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Analysis and comments on A narrow Fellow in the Grass by Emily Dickinson

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Comment 34 of 144, added on December 5th, 2009 at 11:12 AM.
The Snake

I have a question: you guys keep saying we're "ruining a good poem" by
"making it about sex." Why is the poem bad just because it's about sex? Is
there a problem with sexuality? I don't think we're the ones being

Teralyn Pilgrim from United States
Comment 33 of 144, added on December 5th, 2009 at 3:59 AM.

From what I can gather, none of Dickenson's poems are literal: she commonly
uses a symbol to represent something else. I've read that she also commonly
writes about genitalia and uses phallic symbolism often. The "snake" in
this poem doesn't even act like a snake. It does things in the poem that
can really only describe a penis. Example: "When, stooping to secure it, It
wrinkled, and was gone." The tighter breathing and zero and to bone makes
more sense from a sexual standpoint than a natural one, especially since
there are plenty of animals more dangerous than a snake. Although I haven't
read much of her stuff personally, I've read that Dickenson is deep and
morbid... definitely not someone who would write about a real snake.

Teralyn Pilgrim from United States
Comment 32 of 144, added on October 19th, 2008 at 5:21 AM.

just took the poem the way it is.over interpretation might cause ambiguity
in it.... it is just a snake. a vivid picture of a snake, and the man's
reaction to it. it has a good structure. you can observe the s-sounding
words which is like a representation of snake's hissing sound.

kagami from Philippines
Comment 31 of 144, added on June 11th, 2008 at 11:13 AM.

I wrote a paper on the poem in summer school many years ago . I was
perplexed by the phrase "zero at the bone " which I interpreted as
stone-cold fear .Recently I was shocked to read in the newspaper the
teacher who taught the poem , a very sedate spinster , , was murdered by
her brother-in-law .

chas calz from Canada
Comment 30 of 144, added on March 28th, 2008 at 5:08 PM.

zero to the bone doesn't mean goosebumps. it means frozen fear, not
necessarily the physical goosebumps.

hl from United States
Comment 29 of 144, added on May 14th, 2007 at 5:03 PM.

The snake. Whenever you meet one unexpectedly, you experience a flight or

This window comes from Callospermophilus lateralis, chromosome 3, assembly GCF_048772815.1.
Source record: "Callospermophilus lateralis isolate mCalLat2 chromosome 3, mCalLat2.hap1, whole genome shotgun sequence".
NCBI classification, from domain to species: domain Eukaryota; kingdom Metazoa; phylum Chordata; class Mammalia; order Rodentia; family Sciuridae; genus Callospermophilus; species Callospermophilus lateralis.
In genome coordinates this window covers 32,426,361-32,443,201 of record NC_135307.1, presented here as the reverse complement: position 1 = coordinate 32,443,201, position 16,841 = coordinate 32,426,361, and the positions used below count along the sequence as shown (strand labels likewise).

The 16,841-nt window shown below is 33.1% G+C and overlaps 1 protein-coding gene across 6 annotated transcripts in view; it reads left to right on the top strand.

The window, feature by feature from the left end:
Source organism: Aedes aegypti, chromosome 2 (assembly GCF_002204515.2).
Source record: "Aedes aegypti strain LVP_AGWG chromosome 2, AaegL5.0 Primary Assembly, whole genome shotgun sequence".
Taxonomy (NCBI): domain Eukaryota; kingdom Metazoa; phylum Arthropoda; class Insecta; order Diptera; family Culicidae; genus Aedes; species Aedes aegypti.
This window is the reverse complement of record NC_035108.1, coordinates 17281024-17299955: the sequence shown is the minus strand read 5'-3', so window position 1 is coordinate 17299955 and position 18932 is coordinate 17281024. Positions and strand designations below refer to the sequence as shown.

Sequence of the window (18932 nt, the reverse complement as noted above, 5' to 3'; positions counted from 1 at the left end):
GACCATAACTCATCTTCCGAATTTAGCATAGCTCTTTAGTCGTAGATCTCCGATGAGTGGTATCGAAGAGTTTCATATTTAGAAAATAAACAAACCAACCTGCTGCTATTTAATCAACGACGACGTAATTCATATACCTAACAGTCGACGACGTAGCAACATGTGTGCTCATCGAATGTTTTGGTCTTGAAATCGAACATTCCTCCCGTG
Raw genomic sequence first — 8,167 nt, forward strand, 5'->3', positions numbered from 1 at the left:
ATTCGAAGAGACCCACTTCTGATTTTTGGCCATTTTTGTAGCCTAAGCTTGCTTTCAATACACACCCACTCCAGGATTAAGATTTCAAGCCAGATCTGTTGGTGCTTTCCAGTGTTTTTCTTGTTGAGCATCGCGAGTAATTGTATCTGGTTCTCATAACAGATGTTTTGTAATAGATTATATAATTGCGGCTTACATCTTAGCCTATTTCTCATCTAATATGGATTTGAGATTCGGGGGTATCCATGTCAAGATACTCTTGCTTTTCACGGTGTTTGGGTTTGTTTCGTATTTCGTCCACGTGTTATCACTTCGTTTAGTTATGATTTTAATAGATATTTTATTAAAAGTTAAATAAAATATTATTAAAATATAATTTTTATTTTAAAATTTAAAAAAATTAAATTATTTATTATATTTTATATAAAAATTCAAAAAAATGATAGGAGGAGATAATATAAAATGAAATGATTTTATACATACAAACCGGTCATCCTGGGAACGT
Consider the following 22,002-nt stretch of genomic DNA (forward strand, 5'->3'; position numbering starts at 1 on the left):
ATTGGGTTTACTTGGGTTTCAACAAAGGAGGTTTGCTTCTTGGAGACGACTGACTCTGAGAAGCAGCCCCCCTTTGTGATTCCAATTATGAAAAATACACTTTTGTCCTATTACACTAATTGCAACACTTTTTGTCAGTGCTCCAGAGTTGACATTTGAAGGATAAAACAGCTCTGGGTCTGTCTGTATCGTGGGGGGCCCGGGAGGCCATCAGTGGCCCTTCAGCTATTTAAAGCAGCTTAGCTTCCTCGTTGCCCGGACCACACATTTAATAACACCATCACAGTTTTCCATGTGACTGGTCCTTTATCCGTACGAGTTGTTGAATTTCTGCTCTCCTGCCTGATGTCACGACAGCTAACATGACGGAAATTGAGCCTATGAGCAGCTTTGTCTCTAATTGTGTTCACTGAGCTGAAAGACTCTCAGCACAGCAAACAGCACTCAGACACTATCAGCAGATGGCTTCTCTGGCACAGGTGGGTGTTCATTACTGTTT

fight response. The zero at the bone refers to goosebumps. Lighten up

Patricia George from United States
Comment 28 of 144, added on April 19th, 2007 at 10:20 PM.

We looked this poem over in my English class and all of us students thought
it was a snake, but my teacher thought it was an African American slave...

Katrina from United States
Comment 27 of 144, added on March 30th, 2007 at 1:36 PM.

I am so confused i can see the snake but what is she talking bout when she
says zero at the bone? Last stanza. I don't know but i have to analize this
poem so i need help. Keep up with the comments so that i can get some
ideas! But i do see the sexuality to it

Fabiana from United States
Comment 26 of 144, added on March 28th, 2007 at 7:42 AM.

I think she is talking about a sneaky kind of person -- one who can't be
pinned down. And who likes to startle people by sort of appearing and
disappearing. I think her last stanza is quite filled with contempt,
saying he (the snake) is tight-assed, so to speak, and has no real spine,
or has nothing real to offer. Yes, she uses the experience of seeing an
actual snake to paint this portrait. The unbraiding of the sun is like
when a snake moves through a field of golden dried grasses and this
describes how it looks; I've seen it. One thing that's always struck me
about this poem is how odd the second to the last stanza is -- it seems to
stand on its own as a proverb. (the one about feeling cordiality) but it
further emphasizes how all of nature is welcome except the snake. Sexual
or not, the snake of the bible or not, she just doesn't like sneakiness and

Comment 25 of 144, added on March 28th, 2007 at 6:56 AM.

We would go for a snake, rather, although the poet wanted it to be
ambiguous.Still the snake is in disguise though it moves (wrinkles) like a
We appreciate a sense of humour of the poet and the ease with which she
switches from one meaning to another.

NKJO Przemyśl, college students, group III A from Poland

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Information about A narrow Fellow in the Grass

Poet: Emily Dickinson
Poem: 986. A narrow Fellow in the Grass
Volume: Complete Poems of Emily Dickinson
Year: 1955
Added: Jan 9 2004
Viewed: 36855 times

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